Standard floor construction consists of foundations made up of concrete and steel, with insulation and screed on top. The insulation is often PIR board but can also be the more efficient phenolic board, or the more cost effective but less efficient EPS boards if you can allow for enough depth.
At the perimeter a thin strip, often 25mm, of PIR insulation board should be added added to prevent thermal bridging (most of the heat from a solid floor is lost at the edge of the slab). In addition it is common to have aerated concrete blocks which are more thermally efficient than standard blocks.
As with the wall, you could choose to integrate the insulation with the structural component. Insulated foundations are proprietary systems, often consisting of EPS insulation, that pour the concrete into EPS moulds, similar to the ICF walls.
In the case of a storey and a half, or a two storey house, you may choose a precast concrete floor, which will be craned into place. Where the slab meets your wall will cause a thermal bridge if not insulated, as concrete is not a natural insulator. Preinsulated slabs are now quite common to get around having to insulate this junction on site.
Energy strategies for the roofs
There are two ways to insulate roofs. A warm roof insulates at the rafters, keeping the attic warm. A cold roof construction insulates at the attic floor, making the roof cold in winter.
Warm roof construction is fairly standard, even if you only use the attic for storage space, and in that case, a common roof build up will include mineral wool between the rafters and PIR or phenolic board underneath them. There are many variations and it will boil down to the U-value you are aiming to achieve. You can also include an insulation sarking layer on the outside which will remove any possibility of interstitial condensation and avoid the need to ventilate the topside of the rafters.
Airtightness membranes are usually added within the build up, which is most commonly finished off internally with plasterboard and skim.
Similar in construction is the cold roof method, with insulation between joists and often above, usually finished with chipboard or similar, depending on whether it will be used as living space or for storage. Trickier in cold roof situations is if there are any services present, such as a cold water tank or ventilation unit, which may need insulating if not already.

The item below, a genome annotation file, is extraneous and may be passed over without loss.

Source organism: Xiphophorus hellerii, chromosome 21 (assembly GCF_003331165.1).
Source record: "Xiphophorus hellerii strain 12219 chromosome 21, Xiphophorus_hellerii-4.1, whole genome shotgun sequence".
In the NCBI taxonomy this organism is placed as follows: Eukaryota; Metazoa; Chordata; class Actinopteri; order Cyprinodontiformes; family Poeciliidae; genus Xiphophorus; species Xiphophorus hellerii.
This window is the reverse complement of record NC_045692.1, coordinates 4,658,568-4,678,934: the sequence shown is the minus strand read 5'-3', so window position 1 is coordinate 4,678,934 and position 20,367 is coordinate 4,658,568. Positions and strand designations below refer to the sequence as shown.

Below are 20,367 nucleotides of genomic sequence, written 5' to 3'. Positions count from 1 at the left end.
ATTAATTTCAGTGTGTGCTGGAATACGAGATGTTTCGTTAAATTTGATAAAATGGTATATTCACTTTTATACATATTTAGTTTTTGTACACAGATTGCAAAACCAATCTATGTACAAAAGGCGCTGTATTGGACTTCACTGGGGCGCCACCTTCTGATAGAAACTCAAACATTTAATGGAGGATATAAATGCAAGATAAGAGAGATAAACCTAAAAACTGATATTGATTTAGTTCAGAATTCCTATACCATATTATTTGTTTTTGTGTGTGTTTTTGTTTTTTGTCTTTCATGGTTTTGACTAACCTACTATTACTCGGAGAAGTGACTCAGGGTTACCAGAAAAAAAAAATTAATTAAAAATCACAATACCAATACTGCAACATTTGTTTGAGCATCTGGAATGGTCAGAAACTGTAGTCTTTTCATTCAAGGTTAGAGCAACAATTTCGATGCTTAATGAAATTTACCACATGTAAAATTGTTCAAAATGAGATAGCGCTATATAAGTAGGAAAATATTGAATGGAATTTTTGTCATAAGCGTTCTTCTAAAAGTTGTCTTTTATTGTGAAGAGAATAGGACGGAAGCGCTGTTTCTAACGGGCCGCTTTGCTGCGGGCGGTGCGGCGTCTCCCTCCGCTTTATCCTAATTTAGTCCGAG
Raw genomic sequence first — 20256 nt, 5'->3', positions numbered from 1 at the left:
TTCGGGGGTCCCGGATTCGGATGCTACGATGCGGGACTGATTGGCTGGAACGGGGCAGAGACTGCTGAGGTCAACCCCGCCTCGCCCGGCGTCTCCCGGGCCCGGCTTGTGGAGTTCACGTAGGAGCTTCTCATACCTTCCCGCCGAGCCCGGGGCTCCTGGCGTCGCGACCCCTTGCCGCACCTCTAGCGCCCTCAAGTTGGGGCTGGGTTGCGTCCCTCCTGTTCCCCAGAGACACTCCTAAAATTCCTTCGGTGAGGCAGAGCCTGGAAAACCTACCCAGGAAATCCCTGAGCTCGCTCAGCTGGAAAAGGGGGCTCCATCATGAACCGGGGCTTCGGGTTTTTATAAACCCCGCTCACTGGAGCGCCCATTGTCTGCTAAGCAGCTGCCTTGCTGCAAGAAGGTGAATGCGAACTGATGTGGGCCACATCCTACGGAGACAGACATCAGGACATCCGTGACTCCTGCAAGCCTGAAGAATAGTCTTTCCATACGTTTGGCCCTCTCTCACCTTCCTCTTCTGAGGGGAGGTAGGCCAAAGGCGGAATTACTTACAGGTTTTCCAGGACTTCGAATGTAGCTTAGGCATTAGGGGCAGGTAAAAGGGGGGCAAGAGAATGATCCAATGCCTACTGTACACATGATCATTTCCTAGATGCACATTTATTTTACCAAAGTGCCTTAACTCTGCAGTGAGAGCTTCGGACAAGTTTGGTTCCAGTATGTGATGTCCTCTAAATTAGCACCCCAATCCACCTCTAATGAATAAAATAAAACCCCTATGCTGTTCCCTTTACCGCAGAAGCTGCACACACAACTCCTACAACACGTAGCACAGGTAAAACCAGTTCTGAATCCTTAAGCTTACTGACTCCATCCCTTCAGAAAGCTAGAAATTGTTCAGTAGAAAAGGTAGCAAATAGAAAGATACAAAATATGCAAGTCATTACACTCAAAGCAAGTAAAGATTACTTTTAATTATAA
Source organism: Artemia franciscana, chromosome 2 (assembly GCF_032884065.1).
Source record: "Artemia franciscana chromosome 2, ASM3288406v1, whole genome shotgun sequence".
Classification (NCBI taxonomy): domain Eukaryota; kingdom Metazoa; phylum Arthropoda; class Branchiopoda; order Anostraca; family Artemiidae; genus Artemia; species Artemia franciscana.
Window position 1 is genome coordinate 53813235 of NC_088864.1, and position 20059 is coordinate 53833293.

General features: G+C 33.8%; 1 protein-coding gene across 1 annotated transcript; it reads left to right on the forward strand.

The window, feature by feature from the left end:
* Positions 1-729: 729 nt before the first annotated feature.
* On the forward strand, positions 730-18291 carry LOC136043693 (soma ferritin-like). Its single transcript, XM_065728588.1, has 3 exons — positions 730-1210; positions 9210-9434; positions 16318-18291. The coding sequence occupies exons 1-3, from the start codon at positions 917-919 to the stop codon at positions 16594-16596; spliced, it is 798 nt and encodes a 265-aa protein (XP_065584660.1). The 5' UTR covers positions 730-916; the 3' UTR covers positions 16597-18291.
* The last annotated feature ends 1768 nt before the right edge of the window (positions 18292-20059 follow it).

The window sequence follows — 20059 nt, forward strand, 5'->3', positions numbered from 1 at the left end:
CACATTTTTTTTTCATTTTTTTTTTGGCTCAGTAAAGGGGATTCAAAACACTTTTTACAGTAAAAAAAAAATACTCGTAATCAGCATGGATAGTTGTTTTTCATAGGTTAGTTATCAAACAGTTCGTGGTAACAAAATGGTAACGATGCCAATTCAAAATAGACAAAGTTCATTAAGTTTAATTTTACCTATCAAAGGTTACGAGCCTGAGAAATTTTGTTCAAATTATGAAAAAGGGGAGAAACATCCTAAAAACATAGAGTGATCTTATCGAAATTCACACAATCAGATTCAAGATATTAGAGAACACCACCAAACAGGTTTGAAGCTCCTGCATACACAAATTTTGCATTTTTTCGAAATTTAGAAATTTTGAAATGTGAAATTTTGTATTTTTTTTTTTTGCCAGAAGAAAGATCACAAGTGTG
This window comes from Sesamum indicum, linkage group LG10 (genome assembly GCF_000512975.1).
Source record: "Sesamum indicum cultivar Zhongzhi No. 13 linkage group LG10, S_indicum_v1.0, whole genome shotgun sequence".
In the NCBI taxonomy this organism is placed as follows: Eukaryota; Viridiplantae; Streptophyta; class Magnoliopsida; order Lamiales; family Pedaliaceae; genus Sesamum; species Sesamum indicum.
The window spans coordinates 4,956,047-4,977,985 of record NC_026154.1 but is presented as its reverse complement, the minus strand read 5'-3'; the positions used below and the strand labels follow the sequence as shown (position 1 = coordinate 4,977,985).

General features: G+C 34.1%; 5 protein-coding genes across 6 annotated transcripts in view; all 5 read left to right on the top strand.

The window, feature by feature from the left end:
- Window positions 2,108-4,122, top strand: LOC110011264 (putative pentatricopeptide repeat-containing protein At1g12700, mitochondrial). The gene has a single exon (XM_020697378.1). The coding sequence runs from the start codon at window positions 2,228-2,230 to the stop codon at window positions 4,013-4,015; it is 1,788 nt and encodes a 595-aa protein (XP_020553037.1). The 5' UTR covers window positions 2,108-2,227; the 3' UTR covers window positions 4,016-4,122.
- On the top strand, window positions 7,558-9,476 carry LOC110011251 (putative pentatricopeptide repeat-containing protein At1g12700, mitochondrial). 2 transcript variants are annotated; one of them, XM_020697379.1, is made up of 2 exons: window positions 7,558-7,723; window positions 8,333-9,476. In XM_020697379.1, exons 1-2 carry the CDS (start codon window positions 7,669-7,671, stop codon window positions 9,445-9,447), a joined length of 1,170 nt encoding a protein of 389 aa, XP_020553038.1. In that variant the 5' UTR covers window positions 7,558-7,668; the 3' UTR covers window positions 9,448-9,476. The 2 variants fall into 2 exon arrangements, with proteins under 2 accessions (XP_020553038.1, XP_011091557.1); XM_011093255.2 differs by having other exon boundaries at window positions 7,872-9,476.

More expensive are preinsulated structures. ICF roofs are possible but not common for this reason, while concrete modular roofs are also possible but have restrictions on the pitch, for example. Preinsulated roof board ‘sandwiches’ are available too but don’t benefit from the overlap of the more traditional method of two layers of insulation.
Some insulation products are more vapour permeable than others, which can be a key consideration if you are building with timber frame, for example, although non permeable alternatives can work equally well if the airtightness and vapour control strategy are well devised.
If you have a concrete block cavity wall and decide to insulate all or part of the cavity, you will often then be presented with the option of adding further insulation internally. This is commonly done by adding insulated plasterboard and makes your home better insulated, bettering your U-value. The downside includes losing wall space (mostly an issue for renovations if the room is already small and a lot of internal insulation needs to be added), but also losing the benefit of thermal mass, i.e. concrete and plaster’s inherent ability to store heat and slowly release it when temperatures start to drop.
In the case of a concrete or stone house, external insulation is often the most expensive way to go because of the application and the need to use specialist renders. However, in the case of timber frame, external insulation tends to be standard.
You may also consider the materials’ carbon footprint, as in how much energy it took to produce, whether it is made from recycled materials, and also whether the materials emit volatile organic compounds (VOCs) during their lifetime. Some argue that in the case of insulation, as it is all boarded up and hidden from view, VOCs are less an issue than the choice of furnishings as many textiles emit VOCs due to fire retardants.